Earlier studies have shown that E1 constitutes the fusion protein of the alphaviruses –. In the endosomal vesicles containing endocytosed CHIKV particles, the E1–E2 heterodimer undergoes a conformational change upon exposure to low pH. This causes rearrangement to a homotrimeric complex of E1 formation, leading to increased activity for membrane fusion , . Membrane fusion processes occur rapidly via the insertion of hydrophobic fusion peptides to form pores in cellular and viral membranes , thus releasing the nucleocapsid into the cytoplasm of the cell even before the degradation of the lysosomes . Requiring low pH endosomal exposure, alphaviruses exposed to lysotromphobic weak bases such as bafilomycin A1, chloroquine and concanamycin A, are unable to undergo membrane fusion due to neutralization of pH in the endosomes , . For instance, infection of SFV on Ae. albopictus cells was inhibited upon treatment with inhibitors targeting low-endosomal acidification .
A recent study on E1-A226V mutated CHIKV LR-OPY1 strain showed that it is more sensitive to inhibition via endosomal pH acidification with bafilomycin A1 and chloroquine on Ae. albopictus cells as opposed to the CHIKV 37997 African reference strain . These two strains possess 85% nucleotide sequence identity, differing only in the E1 protein at position 226 . Furthermore, CHIKV infection of C6/36 cells was found to be sensitive to inhibitors of the v-ATPase and chloroquine, a weak base that accumulates in the acidic parts of the cell and inhibits the acidification of endocytic compartments . Similarly, in our own study, we observed lower levels of inhibition for the CHIKV SGEHIDSD67Y2008 strain - which has features common to those of the CHIKV 37997 African reference strain - than those of the CHIKV SGEHICHD122508 strain, which resembles the E1-A226V mutated CHIKV LR-OPY1 strain. The results revealed that while both the CHIKV SGEHICHD122508 and SGEHIDSD67Y2008 strains require endosomal acidification for optimal infection of Ae. albopictus cells, the former is more sensitive to inhibition as compared to the latter. This could be due to the differential sensitivities of the CHIKV strains to lysomotropic agents and weak bases, as similarly reported in previous studies , .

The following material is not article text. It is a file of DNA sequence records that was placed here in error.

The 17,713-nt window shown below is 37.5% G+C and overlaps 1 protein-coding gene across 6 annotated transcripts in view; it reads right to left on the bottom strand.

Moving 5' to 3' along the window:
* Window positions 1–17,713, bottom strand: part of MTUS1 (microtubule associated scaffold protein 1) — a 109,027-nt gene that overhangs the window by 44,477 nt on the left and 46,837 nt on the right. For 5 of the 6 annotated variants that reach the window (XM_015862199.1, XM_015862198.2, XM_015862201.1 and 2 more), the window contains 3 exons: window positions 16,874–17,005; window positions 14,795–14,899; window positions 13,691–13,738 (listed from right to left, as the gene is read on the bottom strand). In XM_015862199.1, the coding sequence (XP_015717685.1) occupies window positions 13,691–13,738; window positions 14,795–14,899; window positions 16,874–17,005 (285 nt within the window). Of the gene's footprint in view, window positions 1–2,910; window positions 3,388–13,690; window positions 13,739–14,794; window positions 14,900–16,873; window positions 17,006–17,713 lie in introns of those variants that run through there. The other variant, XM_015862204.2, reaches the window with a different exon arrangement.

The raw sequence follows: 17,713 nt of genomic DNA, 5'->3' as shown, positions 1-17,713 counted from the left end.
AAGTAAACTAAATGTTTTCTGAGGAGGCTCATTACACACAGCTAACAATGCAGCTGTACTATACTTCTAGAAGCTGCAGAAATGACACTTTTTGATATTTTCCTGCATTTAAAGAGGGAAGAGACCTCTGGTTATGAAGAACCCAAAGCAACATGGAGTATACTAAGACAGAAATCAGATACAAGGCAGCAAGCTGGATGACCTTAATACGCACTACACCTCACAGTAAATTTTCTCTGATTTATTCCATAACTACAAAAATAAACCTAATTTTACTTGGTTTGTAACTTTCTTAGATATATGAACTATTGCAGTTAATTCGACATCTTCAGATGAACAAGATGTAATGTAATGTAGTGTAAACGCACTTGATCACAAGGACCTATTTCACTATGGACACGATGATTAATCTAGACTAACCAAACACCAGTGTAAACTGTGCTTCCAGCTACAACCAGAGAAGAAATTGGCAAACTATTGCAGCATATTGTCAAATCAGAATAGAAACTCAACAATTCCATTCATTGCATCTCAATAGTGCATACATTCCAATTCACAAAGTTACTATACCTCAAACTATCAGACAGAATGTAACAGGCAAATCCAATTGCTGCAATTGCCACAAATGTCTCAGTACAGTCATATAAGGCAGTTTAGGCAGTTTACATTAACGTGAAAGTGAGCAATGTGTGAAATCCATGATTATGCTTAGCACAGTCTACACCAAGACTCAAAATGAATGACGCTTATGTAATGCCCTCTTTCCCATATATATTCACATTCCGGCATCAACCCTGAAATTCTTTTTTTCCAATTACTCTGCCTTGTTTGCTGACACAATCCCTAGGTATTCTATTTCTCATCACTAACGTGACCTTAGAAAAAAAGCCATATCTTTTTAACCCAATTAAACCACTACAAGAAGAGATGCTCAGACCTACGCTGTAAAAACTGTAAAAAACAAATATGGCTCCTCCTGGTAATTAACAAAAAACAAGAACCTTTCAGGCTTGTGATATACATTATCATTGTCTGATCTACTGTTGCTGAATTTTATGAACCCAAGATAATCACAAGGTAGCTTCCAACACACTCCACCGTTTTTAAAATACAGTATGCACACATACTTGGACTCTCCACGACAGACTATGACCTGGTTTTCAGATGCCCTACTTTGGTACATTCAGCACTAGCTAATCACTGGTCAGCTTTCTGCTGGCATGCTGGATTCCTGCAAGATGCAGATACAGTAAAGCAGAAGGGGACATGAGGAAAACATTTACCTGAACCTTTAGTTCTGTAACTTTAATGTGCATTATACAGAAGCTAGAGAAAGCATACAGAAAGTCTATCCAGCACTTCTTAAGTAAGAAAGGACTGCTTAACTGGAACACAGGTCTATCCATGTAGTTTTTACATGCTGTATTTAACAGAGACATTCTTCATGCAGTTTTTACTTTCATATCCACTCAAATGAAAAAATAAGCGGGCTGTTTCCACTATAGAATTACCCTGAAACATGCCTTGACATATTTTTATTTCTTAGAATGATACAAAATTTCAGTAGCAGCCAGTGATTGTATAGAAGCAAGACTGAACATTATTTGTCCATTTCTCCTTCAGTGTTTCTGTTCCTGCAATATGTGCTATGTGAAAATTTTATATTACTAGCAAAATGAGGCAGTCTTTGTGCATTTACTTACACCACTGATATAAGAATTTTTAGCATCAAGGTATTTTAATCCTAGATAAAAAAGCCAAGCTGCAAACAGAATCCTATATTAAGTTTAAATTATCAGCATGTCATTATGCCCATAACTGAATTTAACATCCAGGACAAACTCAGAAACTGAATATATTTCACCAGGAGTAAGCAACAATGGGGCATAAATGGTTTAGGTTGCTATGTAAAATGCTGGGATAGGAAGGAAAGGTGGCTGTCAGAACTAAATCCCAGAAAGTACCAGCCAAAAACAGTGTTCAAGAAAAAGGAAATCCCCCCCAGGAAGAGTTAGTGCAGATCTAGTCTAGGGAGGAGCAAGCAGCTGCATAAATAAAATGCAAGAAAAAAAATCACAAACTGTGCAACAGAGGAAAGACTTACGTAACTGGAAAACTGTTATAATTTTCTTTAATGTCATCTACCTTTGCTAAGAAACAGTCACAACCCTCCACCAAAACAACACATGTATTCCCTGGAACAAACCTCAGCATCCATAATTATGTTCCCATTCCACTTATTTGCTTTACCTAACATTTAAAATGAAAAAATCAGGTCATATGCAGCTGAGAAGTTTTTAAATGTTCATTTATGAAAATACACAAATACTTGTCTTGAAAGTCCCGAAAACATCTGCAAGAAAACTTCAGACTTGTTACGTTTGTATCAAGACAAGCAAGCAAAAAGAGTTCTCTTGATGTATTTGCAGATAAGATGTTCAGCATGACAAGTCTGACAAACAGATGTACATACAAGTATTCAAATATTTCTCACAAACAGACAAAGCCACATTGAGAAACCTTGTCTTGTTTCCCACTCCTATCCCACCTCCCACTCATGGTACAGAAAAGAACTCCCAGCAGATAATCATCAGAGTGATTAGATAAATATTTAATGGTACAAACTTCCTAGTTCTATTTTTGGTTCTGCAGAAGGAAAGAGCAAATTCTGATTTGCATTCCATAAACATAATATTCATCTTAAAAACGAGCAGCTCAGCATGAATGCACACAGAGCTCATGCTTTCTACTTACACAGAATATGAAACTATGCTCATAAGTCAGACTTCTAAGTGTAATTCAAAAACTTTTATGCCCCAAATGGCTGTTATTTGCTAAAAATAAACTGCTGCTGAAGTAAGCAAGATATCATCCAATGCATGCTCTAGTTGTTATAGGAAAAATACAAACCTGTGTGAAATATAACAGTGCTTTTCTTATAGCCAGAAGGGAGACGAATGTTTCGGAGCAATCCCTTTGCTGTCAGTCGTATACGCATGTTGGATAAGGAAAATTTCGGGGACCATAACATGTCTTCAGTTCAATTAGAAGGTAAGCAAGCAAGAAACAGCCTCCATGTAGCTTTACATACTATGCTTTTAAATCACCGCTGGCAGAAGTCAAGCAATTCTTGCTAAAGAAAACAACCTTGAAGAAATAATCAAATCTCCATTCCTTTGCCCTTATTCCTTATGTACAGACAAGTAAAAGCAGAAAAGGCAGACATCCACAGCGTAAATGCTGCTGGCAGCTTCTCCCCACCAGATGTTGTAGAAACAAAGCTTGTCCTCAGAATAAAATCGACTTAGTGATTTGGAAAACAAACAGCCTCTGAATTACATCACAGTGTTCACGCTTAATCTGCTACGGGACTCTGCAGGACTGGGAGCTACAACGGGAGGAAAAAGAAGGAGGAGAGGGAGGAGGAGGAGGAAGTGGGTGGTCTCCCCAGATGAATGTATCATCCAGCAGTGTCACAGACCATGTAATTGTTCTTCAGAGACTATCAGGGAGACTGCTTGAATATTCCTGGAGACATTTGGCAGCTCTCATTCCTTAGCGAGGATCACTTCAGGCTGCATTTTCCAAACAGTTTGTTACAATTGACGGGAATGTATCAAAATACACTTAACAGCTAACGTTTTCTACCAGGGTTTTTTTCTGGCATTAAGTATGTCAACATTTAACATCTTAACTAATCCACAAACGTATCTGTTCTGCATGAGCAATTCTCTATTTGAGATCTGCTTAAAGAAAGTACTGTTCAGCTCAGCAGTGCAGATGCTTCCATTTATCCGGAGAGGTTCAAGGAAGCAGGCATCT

Our findings in this study were also further evaluated via siRNA-based dosage dependence analyses of several cellular genes associated with clathrin-mediated endocytosis and endosomal acidification. siRNA targeted against CLTC showed significant inhibition of CHIKV infection, thus further strengthening our earlier findings, in which treatment with clathrin-mediated endocytic associated inhibitors showed similar dose-dependent inhibitory trends of CHIKV infection. Similarly, silencing of vacuolar ATPase B also led to a decrease in CHIKV infection, strongly demonstrating that CHIKV entry requires low endosomal pH. Previous studies have shown that RAB5 and RAB7 proteins are usually associated with the translocation of viruses from the early to late endosomes . In particular, mammalian cells infected with SFV were found to require the integrity of RAB5 proteins for productive infection , while RAB5 and RAB7 proteins were identified to play significant roles in the productive infection of vesicular stomatitis Indiana virus (VSV) and SFV in mosquito cells , . Similarly, we observed significant inhibition of CHIKV infection upon siRNA-based knockdown of these genes, thus suggesting that CHIKV entry involves the translocation from early endosomes after clathrin-mediated endocytosis to late endosomes.
Based on our unprecedented findings in this novel study, it can thus be concluded that CHIKV infectious entry into Ae. albopictus cells occurs via clathrin-mediated endocytosis and is dependent on low endosomal pH acidification and the presence of membranous cholesterol. Elucidation of the infectious entry of CHIKV into mosquito C6/36 cells will contribute towards better understanding of CHIKV pathogenesis, thus enabling future development of antiviral strategies against the infectious entry process of CHIKV.
Differentially expressed genes upon CHIKV infectious entry. Clathrin-mediated endocytotic pathway: genes or related genes found to be differentially expressed during CHIKV infection are shaded in grey [adapted from IPA 9.0 (Ingenuity Systems, Inc.)]
Gene expression of RNA levels on cellular genes of CLTC, RAB5, RAB7 and vacuolar-ATPase B. Cells transfected with scrambled siRNAs (represented by striped bars) show high levels of gene expression compared to non-transfected cells (TC) across all genes tested. Cells transfected with targeted cellular siRNAs (represented by solid bars) against (a) CLTC, (b) RAB5, (c) RAB7 and (d) vacuolar ATPase B showed significant knockdown across all genes tested compared to TC. The asterisk indicates *p values<0.05, **p values of <0.01 and ***p values<0.0001 by Student's t test. Asterisks indicate statistically significant results relative to control group (▪).
Conceived and designed the experiments: RCHL JJHC. Performed the experiments: RCHL HCH KCC KMH HC SLL JJHC. Analyzed the data: RCHL HCH JJHC. Contributed reagents/materials/analysis tools: LCN RL MMLN JJHC. Wrote the paper: RCHL HCH JJHC.
- 1. Higashi N, Matsumoto A, Tabata K, Nagatomo Y (1967) Electron microscope study of development of Chikungunya virus in green monkey kidney stable (VERO) cells. Virology 33: 55–69.
- 2. Simizu B, Yamamoto K, Hashimoto K, Ogata T (1984) Structural proteins of Chikungunya virus. J Virol 51: 254–258.
- 3. Sourisseau M, Schilte C, Casartelli N, Trouillet C, Guivel-Benhassine F, et al. (2007) Characterization of reemerging chikungunya virus. PLoS Pathog 3: e89.